It would be a gross understatement to say that Reservation Dogs is unlike anything else on television. This is primarily because the comedy’s tone and subject matter demand to be appreciated on their own terms. Thankfully, as the FX show was created and won multiple awards by Sterlin Harjo and Taika Waititi continues to demonstrate in its second season, the show continues to pave a path for itself.
Following the devastating tornado that struck their reservation the previous time we saw them, the four main characters of the story are shown trying to put their lives back together in this season. We begin with the buddies who are spread out, rather than the close-knit group as the show’s title suggests: Bear (D’Pharaoh Woon-A-Tai) is still in shock as a result of what he perceives to be Elora’s betrayal (Devery Jacobs). Willie (Paulina Alexis) is left wondering if the curse she placed on the prickly newcomer to the reservation backfired because the young, wide-eyed teen chose to leave her friends behind and travel to California with only Jackie (Elva Guerra). Willie is now wondering if the curse she placed on the newcomer has somehow backfired. And, as usual, Cheese (Lane Factor) is along for the ride, providing comic relief in the form of classic, deadpan one-liners whenever there is a lull in the action.
Reservation Dogs’ brilliance lies in its ability to turn really bleak subject matter (generational trauma, painful grief, and systematic inequities) into endearing humor, but not in such a way that these concerns appear to be more acceptable. This is not a show that tries to persuade its viewers or characters that laughter is the key to overcoming life’s challenges or dispelling centuries-old myths. Neither of these things is even hinted at in the show’s plot. Instead, the show reminds us that there is always joy in upending expectations and weaponizing oft-repeated punchlines by interweaving absurdist set pieces like Dallas Goldtooth’s chatty spirit guide William Knifeman (who has a maybe-fake story for every situation Bear finds himself in) or Lil Mike and Funny Bone’s rapping duo Mose and Mekko (now with fewer bikes!).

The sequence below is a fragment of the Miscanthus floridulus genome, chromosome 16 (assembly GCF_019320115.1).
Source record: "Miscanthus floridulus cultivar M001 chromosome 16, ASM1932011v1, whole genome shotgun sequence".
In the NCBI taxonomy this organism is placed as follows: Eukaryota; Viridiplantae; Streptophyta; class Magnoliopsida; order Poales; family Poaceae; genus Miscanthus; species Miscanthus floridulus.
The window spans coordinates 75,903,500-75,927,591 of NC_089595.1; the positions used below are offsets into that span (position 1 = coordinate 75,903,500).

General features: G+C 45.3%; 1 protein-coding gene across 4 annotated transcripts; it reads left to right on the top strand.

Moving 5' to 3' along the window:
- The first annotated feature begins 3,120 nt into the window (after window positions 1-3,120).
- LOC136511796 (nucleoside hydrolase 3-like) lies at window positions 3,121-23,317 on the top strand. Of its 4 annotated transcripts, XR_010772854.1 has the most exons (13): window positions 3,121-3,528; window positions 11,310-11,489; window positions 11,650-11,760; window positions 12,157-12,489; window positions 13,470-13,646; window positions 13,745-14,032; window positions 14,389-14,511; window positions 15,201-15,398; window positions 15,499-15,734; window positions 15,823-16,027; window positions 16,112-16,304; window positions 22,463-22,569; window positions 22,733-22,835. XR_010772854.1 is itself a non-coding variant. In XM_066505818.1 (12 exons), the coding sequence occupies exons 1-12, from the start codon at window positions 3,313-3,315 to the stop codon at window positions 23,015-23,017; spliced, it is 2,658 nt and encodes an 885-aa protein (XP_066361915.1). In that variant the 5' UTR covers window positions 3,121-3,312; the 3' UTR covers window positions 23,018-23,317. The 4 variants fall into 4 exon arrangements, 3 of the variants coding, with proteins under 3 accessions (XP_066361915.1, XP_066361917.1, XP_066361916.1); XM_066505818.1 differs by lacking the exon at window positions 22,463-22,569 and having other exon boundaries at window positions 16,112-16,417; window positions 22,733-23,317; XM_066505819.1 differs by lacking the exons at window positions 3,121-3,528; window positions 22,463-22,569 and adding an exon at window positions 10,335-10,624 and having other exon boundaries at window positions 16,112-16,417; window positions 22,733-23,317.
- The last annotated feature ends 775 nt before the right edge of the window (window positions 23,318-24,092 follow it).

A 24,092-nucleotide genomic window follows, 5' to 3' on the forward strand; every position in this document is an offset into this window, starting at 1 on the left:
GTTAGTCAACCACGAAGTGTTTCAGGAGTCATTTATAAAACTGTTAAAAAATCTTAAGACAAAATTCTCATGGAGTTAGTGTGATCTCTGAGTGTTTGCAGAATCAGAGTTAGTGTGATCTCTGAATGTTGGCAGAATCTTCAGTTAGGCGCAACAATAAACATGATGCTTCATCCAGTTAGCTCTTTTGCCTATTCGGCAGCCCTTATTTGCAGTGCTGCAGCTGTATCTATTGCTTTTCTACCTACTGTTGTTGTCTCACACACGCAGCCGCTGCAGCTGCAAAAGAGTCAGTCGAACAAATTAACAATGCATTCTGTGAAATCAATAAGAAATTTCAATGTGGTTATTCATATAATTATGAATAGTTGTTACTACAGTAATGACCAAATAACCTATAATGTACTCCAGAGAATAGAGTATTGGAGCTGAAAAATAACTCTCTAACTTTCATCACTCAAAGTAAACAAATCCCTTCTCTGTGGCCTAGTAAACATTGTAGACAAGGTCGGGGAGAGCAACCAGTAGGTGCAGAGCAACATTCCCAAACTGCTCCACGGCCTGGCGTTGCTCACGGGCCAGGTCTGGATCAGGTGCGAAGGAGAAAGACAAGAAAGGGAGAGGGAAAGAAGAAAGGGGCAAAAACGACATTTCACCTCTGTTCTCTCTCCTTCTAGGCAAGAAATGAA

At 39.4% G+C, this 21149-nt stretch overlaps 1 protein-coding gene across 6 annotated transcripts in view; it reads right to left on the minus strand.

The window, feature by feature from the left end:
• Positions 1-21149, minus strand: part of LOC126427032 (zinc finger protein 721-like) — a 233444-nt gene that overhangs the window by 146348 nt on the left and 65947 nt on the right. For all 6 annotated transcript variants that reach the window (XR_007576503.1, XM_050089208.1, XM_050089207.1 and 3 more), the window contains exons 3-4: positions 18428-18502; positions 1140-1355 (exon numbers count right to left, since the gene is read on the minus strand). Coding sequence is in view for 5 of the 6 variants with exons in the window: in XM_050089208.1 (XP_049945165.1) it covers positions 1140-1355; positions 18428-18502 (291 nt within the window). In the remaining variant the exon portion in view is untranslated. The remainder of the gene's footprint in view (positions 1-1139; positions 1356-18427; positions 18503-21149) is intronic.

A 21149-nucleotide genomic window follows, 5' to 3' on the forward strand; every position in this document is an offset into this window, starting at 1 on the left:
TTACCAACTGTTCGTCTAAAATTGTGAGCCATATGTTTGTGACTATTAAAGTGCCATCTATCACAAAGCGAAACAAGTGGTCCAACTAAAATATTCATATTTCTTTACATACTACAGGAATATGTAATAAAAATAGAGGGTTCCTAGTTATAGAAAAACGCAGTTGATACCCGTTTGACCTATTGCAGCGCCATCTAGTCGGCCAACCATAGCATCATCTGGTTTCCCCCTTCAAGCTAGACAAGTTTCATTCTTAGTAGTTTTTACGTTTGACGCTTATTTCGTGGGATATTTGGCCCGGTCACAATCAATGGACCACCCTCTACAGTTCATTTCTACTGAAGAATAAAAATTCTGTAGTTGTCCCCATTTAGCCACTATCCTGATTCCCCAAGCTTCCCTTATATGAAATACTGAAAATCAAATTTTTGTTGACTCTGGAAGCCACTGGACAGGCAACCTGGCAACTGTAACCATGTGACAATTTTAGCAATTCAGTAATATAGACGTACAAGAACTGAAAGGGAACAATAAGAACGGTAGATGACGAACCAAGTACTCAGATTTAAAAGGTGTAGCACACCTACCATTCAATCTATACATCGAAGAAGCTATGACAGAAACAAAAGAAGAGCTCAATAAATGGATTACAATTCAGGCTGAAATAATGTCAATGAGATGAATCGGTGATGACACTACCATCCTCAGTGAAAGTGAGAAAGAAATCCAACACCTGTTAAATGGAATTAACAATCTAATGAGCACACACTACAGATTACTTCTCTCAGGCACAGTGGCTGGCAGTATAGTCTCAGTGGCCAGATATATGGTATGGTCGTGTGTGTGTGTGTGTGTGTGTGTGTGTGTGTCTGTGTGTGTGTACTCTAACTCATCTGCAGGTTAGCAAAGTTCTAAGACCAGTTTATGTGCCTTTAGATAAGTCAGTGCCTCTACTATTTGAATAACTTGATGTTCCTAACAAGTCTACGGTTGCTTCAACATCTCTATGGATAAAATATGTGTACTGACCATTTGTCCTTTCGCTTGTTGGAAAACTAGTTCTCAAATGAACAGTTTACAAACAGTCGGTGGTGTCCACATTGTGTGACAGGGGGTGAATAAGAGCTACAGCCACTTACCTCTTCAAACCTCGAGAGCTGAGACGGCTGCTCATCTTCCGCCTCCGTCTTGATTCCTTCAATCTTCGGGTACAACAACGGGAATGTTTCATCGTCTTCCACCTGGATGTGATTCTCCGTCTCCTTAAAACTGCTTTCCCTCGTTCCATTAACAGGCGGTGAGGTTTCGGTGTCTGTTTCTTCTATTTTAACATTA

This holds true for more than just the ensemble cast. In brief, in scenes that sketch out possibly helpful (or perhaps insidiously self-serving), white people, Josh Fadem and Megan Mullally play a driver all too eager to give Elora and Jackie a ride and a divorcée who opens her home to the runaway teens, respectively. The show leaves audiences wondering how much of their own prejudices are at work when confronted with such stereotypical characters in a show that does not center on their worldviews.
Is this a comedy (or a drama?)? Dramedy? About how difficult it may feel to make a life for yourself when doing so appears pointless at best and impossible at worst. Static classifications are inapplicable.) about how difficult it can be to carve out a life for oneself Daniel’s death continues to cast a pall over his friends, who are left wondering what actions they could have taken to help the troubled adolescent more. But it has also inspired them to rethink their lives and chart new paths that, while not completely breaking the cycle of trauma, can at least move them toward a more generative vision of their world. Despite the fact that they may not be able to completely break the cycle of trauma, they can help. Our main four characters continue to struggle with how to move on with their lives in the second season, despite the grief and loss they have experienced. And, rather than offering trite platitudes about how to get there, it confronts the doom head-on.
Reservation Dogs, a much-needed corrective to decades of Native American representation (or erasure) on American television, also accomplishes another feat: it creates comedy gold from a grounded, albeit stylized, vision of life on a reservation. Reservation Dogs are important for many reasons, including this one.
Furthermore, in the context of prestige television, which can often feel deliberately hostile toward episodic programming (dear God, no more claims that “it’s a 10-hour movie”), Reservation Dogs makes the most of its half-hour segments. This is a series that deftly captures a slice of life in a community that has had to make do with crumbs for far too long, whether it’s just following Bear on his first day as a roofer (which doubles as a bottle episode about what a healing kind of modern Native masculinity can look like) or capturing the intergenerational community-building that can happen when faced with a devastating loss (a tender episode on grief with a pitch-perfect Star Wars throwaway).